Technologies which use permanent physical characteristics for identification are increasingly popular. These “biometric” identifiers offer clear advantages over traditional passwords and keys: they can’t be lost or forgotten, and they are much more difficult to steal. No longer only the stuff of spy thrillers and science fiction, fingerprint and facial geometry scans are now commonly used to ensure that only authorized employees can access restricted facilities and computers. Fingerprints are also widely used to secure smartphones and to access banking applications. The technology has potential application well beyond security as well. Along with these commercial benefits, however, come significant risks. Unlike traditional identifiers, if biometrics are compromised they are not easily changed. That risk of compromise will likely increase as technology develops. For this reason we are seeing an increase in both biometric laws, and biometric lawsuits. In this series of posts we will look at the laws that impact a company’s collection of biometrics, and the risks when things go wrong.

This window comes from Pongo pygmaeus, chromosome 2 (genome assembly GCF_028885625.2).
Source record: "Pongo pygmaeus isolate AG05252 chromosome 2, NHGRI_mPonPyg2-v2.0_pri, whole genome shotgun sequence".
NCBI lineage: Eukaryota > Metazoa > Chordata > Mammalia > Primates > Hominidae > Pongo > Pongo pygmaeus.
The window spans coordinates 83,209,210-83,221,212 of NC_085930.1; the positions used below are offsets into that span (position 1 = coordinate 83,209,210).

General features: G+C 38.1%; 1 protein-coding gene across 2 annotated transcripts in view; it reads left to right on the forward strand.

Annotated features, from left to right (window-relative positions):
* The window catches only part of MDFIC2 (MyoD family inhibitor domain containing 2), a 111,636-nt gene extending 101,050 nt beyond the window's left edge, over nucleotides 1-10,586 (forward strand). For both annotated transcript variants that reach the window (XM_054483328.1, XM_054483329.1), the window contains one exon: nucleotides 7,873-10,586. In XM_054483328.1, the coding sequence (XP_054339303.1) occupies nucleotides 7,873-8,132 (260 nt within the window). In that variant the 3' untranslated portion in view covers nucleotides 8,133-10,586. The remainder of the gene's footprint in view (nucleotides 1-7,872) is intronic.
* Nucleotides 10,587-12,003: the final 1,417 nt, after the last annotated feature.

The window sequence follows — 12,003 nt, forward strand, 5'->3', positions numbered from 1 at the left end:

Putting it Into Practice: Companies who collect or possess biometric information should follow this series and think carefully about how they collect, use and protect biometric data.